Root flare???

StrawtherSeptember 30, 2012


This is my first post ever so bear with me everyone.

I've recently bought a ruby red grapefruit. I included a photo of the depth at which I planted it. Is this about the correct depth???

I'm assuming those are not adventitious roots?

In the photo I placed a stick in between 2 of the roots. It looks like the stem continues down further after these roots?? Should I try and continue down further to see if I can find the structural roots or are those roots seen in the photos the structural ones?

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Oh it is planted outside not in a container.

    Bookmark   September 30, 2012 at 6:24PM
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hoosierquilt USDA 10A Sunset 23 Vista CA(10b Sunset 23)

Well, it's always good to see a little root flare, but for me, this might be a wee too much :-) I'd be inclined to put just a bit more soil over those roots, so just the beginning of the root flare is visible. It's good to see a bit of root flare for folks who have issues with Phytophthora in their soils to prevent foot rot/gummiosis. Not sure why you're wanting to poke around down there? These are structural roots, so I would cover them up just a bit more. Make sure you maintain a nice slope, higher at the trunk, lower towards the edge of the well around the tree, so that the water sheds away from the trunk, and towards the well ring. The well ring should be at the tree's drip line (edge of canopy), where the tree's feeder roots are. And, you might want to consider adding your location and zone(s) as I have in my GW Zone field. Helps a lot to know where you are in the world :-)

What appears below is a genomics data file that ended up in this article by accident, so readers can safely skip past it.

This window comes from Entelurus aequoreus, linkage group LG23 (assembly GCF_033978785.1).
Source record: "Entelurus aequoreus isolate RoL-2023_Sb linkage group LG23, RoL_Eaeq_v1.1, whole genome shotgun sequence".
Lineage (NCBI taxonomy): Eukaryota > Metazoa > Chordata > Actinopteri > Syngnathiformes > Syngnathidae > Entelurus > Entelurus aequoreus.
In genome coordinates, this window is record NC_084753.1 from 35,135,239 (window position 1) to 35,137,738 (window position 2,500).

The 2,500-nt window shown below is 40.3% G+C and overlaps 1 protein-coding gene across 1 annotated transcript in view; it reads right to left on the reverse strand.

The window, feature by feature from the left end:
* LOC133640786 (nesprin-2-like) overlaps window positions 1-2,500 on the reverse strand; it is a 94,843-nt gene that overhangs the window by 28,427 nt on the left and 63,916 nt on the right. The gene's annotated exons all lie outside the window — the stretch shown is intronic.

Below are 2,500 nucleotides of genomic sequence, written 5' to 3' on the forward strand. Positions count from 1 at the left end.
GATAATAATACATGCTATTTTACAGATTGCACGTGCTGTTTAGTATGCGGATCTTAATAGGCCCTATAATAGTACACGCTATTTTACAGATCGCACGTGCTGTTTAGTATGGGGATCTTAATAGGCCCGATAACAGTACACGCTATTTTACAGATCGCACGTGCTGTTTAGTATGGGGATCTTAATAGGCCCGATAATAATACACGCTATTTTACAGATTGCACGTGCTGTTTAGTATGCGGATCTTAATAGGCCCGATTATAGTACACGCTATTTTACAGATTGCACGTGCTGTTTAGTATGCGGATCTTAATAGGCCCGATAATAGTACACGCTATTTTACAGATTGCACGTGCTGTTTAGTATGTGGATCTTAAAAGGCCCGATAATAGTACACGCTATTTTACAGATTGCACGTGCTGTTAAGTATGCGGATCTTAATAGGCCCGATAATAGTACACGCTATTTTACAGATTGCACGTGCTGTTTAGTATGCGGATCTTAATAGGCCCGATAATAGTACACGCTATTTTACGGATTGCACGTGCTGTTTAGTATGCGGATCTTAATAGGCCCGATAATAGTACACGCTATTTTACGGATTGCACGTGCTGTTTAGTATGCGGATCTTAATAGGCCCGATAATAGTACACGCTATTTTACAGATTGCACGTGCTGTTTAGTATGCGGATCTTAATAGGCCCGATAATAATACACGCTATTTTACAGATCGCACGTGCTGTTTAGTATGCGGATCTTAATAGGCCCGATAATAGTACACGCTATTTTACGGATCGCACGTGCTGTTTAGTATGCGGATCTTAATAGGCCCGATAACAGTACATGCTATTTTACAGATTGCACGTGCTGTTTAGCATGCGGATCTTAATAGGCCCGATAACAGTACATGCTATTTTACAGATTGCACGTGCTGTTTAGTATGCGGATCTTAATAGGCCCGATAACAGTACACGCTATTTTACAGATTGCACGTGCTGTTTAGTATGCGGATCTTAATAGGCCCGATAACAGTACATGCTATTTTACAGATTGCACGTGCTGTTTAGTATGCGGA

Patty S.

1 Like    Bookmark   September 30, 2012 at 9:45PM
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i think he's asking if the root flare is below the exposed roots in the pic.

imho, the nursery planted it too deep and additional roots started growing.

from the link below: